Witchblade News

Witchblade is a franchise comprised of 1 anime series, 1 manga series
From Anime Vice
News Witchblade Flick Needs Script May 12, 2009
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Good evening Anime Vice! Well, it's evening for me, anyway. I have been very busy with my new job and had family stuff going on last weekend so for those of you who were waiting for Part 2 of "Mindfuck Week" of "Dunce Cap", I'm sorry. This weekend is looking a lot freer so I'll look to get the video done and post it sometime next week. Anywho, let's get back on topic! Today's Dunce Cap episode covers my thoughts on FUNimation's Complete Collection Blu-ray release of Witchblade!

 WARNING! This video contains explicit language. Also, this video is not edited in any way.

  
  

I want to add that I borrowed this boxset from my friend tazfreak1987 and I've actually been sitting on this video for a few weeks. I know that Sonata has been waiting for me to cover this series so hope she enjoys! Also, I did a blog last summer about the series and my thoughts on the boxset itself. You can check that out here.

Please feel free to provide suggestions for an anime or manga for me to talk about and I will do my best to oblige. Also, if you are curious about anything discussed in this-or previous-episode(s) don't hesitate to ask me for more information/opinions.

Last episode: NGE=WTF

-Will McQuigg ( sotyfan16) is your everyday anime/manga enthusiast. You can also find him on Twitter ( bildo_88). 
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Well fuckin' A! I just finished watching the Witchblade Blu-ray boxset and some of the extras which totaled to about 10 hours in the last 3 days (just shows how much time I have on my hands while at school). Here's what I got for y'all... 
 
I of course have to start off with the animation. It looks great on the Blu-ray if you ask me. The Witchblade anime has a style all its own that Gonzo really brought to life in a way American animation could not. Nothing against the Witchblade comic of course as it looks good but standard comics haven't interested me. I noticed there was a consistent flow between detailed and less detailed animation for the characters based on their distance from the screen and whether they were the focus point of a scene. 
 
Next are the characters. The single mother Masane Amaha is a good place to start. She is the current bearer of the Witchblade. She has no memory of her past and lives only to protect her daughter, Rihoko Amaha. She isn't the brightest but her determination and will make her a formidable opponent. Not to mention she can drink like no other and eat more than necessary and still keep a shapely figure. Her flaws and how she comes to terms with owning the Witchblade and working with Douji make her story all the more tragic and heroic. Rihoko is a cute little girl who always takes care of her mom. She was found with Masane along with documentation stating she was her daughter (later to be found false). Riko is also a good cook and goes everywhere by herself (dangerous). For being so young she deals with losing both her mothers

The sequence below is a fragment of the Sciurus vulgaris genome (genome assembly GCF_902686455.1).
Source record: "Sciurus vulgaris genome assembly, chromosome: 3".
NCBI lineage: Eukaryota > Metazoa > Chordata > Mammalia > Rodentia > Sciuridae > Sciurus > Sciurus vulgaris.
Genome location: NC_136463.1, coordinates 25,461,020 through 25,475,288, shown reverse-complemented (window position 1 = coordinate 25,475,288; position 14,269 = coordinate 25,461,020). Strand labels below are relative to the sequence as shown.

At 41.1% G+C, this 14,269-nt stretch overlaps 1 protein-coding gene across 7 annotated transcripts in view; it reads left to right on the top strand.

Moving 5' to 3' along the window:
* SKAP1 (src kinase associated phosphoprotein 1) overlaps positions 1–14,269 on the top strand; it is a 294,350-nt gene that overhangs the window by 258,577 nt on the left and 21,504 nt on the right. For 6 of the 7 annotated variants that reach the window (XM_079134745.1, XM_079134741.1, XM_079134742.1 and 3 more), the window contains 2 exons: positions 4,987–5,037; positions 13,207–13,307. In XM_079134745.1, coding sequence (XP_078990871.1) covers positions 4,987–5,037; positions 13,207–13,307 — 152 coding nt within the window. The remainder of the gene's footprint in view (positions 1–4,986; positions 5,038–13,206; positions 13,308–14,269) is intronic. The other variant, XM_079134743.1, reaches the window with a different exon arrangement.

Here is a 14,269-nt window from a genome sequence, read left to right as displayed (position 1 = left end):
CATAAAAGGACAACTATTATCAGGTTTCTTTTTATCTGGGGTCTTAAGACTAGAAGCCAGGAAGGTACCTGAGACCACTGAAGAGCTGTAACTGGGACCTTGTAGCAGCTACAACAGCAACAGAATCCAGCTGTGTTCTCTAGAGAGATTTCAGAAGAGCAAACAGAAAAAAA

How cute..
How cute..

 (her biological is Reina Soho) and finally ends up with her father. Then we have the freelance photographer, Yuusuke Tozawa. This guy has it rough driving various characters all over Tokyo while working on his big scoop (the real deal behind the murders and Douji and the NSWF). Pretty sure he had feelings for Masane (or, Melony, as he called her in reference to her large breasts) and he always went out of his way to dig up information and help the Amahas. Next is Reiji Takayama, Douji Group's Research Director (he later quit the company). This man evolved as the series progressed. He went from strong and demanding to caring and realistic. His hook up with Masane was funny and satisfying as he affirmed he would do his best to fulfill his role as Riko's father. Lastly, I cover the Neogenes, who are in fact inbred to be each other's mother, daughter, grandmother, and aunt (the same man's genes were used to create each one). These women or "sisters" get tested and fitted with Cloneblades in order to create the perfect woman who can wield the Witchblade. Despite how messed up their stuff is they are all damn good looking. Oh, I'll mention the Ex-cons and iWeapons since they are created with the bodies of the deceased (makes me think of an extreme version of Universal Soldier). 
 
On to the story I guess...The comic revolves around a New York City Detective named Sara. Other than that I don't know much as I haven't read the comic. Now, the anime has a completely different story. In the 22nd century Douji Group and the NSWF were working together on their research of the Witchblade in order to copy its power. This ended in the Witchblade releasing its power and destroying much of Tokyo while killing countless people. The Witchblade was lost for 6 years until Masane Amaha showed up. Masane becomes employed by Douji and works to destroy rogue Ex-cons. Sometimes she even has to fight Neogenes as they attempt to capture the Wtichblade. The story becomes tragic as you learn that anyone with a Cloneblade or the Witchblade will be consumed or killed and turn to dust/liquid as death is the only escape from their bonds. The anime story works very well for itself and the Witchblade franchise as the Witchblade has been around for untold generations and moves from host to host causing destruction. Gonzo choosing this particular story was a good move and made the Top Cow creators very happy as the lead is damaged and has to deal with the consequences of her actions.